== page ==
The FAA has proposed to impose a $100,000 civil penalty against Delta Air Lines, of Atlanta, for allegedly violating the Federal Aviation Regulations regarding its FAA-approved anti-drug program.
In the proposal, FAA alleged that Delta failed to provide an employee access to his drug testing records as required by the procedures for transportation workplace drug testing programs. The alleged violation, which occurred in 1994, was discovered during an FAA inspection of Delta's anti-drug and alcohol misuse prevention program in 2000. The inspection showed that for a period of five years, Delta failed to provide all records to an employee relating to his drug test, as required by the regulations.
Delta has 30 days from receipt of the FAA notice to submit a reply to the agency.
OSHA CITES WIRE MANUFACTURER FOR HEALTH AND SAFETY HAZARDS
A wire manufacturer's failure to protect employees from serious hazards such as overexposure to lead has led OSHA to issue $179,500 in citations against the company. The citations were issued by OSHA against Davis Wire Pueblo Corporation, following an inspection that began in July in response to an employee complaint.
OSHA cited Davis Wire for an alleged willful violation for exposing employees to lead in excess of the permissible exposure level (PEL); failure to adequately monitor for lead; and failure to implement engineering controls to reduce lead exposure. Overexposure to lead can harm the gastrointestinal tract, blood, central nervous system and kidneys, according to John Healy, OSHA area office director.
A second alleged willful citation was issued for failure to have a respiratory program, as well as failure to provide medical evaluations, respirator fit testing, and respirator training for employees exposed to lead in excess of the PEL. Proposed penalties total $140,000 for the two alleged willful violations.
A total of $17,500 in penalties was proposed for five alleged serious violations: failure to properly clean and store respirators; lack of an adequate eyewash station; damaged electrical panels; inadequate strain relief on electrical cords; and locating employees' food and beverages in a high-lead area. An additional alleged serious citation, with a proposed penalty of $2,000, was issued for inadequate chemical labeling, and for not providing a hazard communication program and hazard communication training.
Two alleged repeat citations were for exposing employees to an ingoing nip point and allowing employees to wear lead-contaminated clothing into their lunch or break room where their table was contaminated with lead. These carry proposed penalties of $20,000.
Davis Wire, located adjacent to the Rocky Mountain Steel Mill, has 15 working days from receipt of the citations to request an informal conference with the OSHA area director, or to contest the citations and proposed penalties before the independent Occupational Safety and Health Review Commission.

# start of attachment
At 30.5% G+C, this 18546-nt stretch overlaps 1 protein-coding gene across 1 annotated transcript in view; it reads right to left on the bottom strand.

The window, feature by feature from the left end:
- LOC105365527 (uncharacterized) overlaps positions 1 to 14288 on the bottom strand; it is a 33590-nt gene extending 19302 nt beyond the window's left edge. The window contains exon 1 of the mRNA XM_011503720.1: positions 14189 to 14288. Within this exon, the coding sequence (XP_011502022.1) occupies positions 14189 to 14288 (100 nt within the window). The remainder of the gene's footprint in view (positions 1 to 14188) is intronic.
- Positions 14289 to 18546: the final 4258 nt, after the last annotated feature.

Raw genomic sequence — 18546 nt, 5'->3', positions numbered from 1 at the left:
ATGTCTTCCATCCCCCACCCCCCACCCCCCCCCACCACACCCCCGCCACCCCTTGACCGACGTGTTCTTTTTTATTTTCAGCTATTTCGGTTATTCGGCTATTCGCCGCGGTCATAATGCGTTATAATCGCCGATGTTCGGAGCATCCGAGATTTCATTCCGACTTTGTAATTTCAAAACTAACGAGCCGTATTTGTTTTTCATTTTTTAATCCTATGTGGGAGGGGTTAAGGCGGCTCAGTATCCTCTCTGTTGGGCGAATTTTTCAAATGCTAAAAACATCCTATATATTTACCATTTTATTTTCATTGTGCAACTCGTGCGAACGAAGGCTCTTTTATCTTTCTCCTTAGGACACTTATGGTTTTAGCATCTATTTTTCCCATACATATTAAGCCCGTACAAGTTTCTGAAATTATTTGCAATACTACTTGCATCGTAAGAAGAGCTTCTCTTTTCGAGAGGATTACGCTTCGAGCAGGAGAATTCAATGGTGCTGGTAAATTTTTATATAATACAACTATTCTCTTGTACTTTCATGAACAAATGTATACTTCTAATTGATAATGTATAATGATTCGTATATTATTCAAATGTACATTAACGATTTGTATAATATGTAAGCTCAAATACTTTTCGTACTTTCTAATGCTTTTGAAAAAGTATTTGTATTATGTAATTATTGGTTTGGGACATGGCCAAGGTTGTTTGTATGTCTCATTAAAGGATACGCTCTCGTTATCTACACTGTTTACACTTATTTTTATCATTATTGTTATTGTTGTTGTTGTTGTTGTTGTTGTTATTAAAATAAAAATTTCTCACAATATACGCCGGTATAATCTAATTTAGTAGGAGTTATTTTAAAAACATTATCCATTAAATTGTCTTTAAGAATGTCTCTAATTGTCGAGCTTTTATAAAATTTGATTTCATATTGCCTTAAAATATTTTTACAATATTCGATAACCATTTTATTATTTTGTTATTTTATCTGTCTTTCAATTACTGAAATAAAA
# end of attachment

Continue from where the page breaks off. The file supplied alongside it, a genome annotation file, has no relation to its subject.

WORKER'S DEATH BRINGS OSHA CITATIONS FOR DOOR MANUFACTURER
Repeated failures of a Haleyville, Ala., door manufacturing plant to protect its workers from machine hazards contributed to the death of an employee in August, 2001 and may cost the company $102,000 in proposed penalties.
The Aug. 4, 2001, fatality occurred in the lay-up department where door parts and wooden stiles are fed through a glue machine and placed on a hydraulic scissor lift. The lift is lowered into a pit as more door parts are added until about 50 doors are completed, at which time the scissor lift ascends and the doors are sent to the next operation. While clearing parts and debris from the pit, a Premdor, Inc. employee was crushed when the scissor lift slowly descended on him.
"This employer knew about 'lockout/tagout' procedures that render machinery inoperable during service and repair but neglected to enforce them," said Roberto Sanchez, OSHA's Birmingham area director. "In fact, a full inspection of the Haleyville facility in 1999 resulted in citations for similar violations and Premdor, Inc. had been cited previously in connection with a similar fatality at its Tampa plant."
OSHA's investigation of the accident resulted in four repeat citations for: not posting appropriate confined space warning signs at the scissor lift pit; not enforcing the use of lockout/tagout procedures when employees enter the pit for service work and maintenance purposes; failing to conduct periodic inspections of energy control procedures, and unguarded pinch points at the floor level of scissor lifts. The repeat violations resulted in penalties totaling $95,000.